Real estate markets reflect price of success
Nothing is certain, they say, but death and taxes. And it seems certain that property taxes, driven by a rise in popularity of this area, will continue to rise.
Final appraised values showed Gillespie County properties again hitting the $7 billion mark, after recovering strongly from the national recession.
While Fredericksburg never suffered the debilitating real estate situations of other locales, sales activity did slow considerably. But the market for both residential and commercial property has heated up again considerably.
The average home value in the first half of 2018 has actually ticked back a bit, to $366,230, a 5.2-percent drop from the record 2017 average price of $386,098.
That’s higher than the median home price in Texas ($230,000), though that includes every property from Alvin to Austin.
Acreage prices also have risen steadily — realtor Mike Starks’ blog indicates prices have hit up to $45,000 per acre for small tracts (one to five acres).
Homestead exemptions and “over 65” exemptions continue to offset a large part of taxable value of the parcels.
Of course, much of this is driven by demand and market prices are outpacing traditional valuations by a large amount. It is a buyer’s bummer and a seller’s dream.
To be sure, no one likes paying more taxes. But if we were in a declining market rather than a rising one, the benefits of living in this vibrant place would be gone. Like other small towns around the state, this area could have boarded up downtown storefronts and a declining jobs base.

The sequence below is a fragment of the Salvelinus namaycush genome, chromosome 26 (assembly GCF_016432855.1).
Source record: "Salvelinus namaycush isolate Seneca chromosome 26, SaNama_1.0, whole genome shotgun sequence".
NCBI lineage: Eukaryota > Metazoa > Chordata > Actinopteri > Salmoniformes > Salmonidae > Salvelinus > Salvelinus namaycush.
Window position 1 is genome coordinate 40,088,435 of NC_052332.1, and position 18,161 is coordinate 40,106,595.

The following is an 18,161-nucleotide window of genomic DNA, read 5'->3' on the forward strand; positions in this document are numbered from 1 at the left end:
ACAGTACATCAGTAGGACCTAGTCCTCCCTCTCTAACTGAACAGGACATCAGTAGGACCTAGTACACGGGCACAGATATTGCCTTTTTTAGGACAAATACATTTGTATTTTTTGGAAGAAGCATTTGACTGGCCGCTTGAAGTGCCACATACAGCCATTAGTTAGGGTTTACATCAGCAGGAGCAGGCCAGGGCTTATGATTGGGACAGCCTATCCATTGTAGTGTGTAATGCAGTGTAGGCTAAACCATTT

Rising values are certainly a doubleedged sword. They certainly benefit sellers, but can annoy those of us who plan on staying in our homes for life.
The Wall Street Journal noted that while home prices in the U.S. look fairly valued relative to incomes, housing is less affordable for many entry-level buyers.
That is the case here in Fredericksburg, where affordable housing is a big issue.
With success comes some challenges.
While some locals may gripe about additional traffic caused by visitors, let’s not forget that much of our property tax levy is offset by sales taxes.
We love this town, and so do many others. Let’s keep that in mind as we see appraisals rise. It’s the price of success. – K.E.C.
*The print version of this editorial contained an error in 2017 average sales figures. The correct number was $386,098.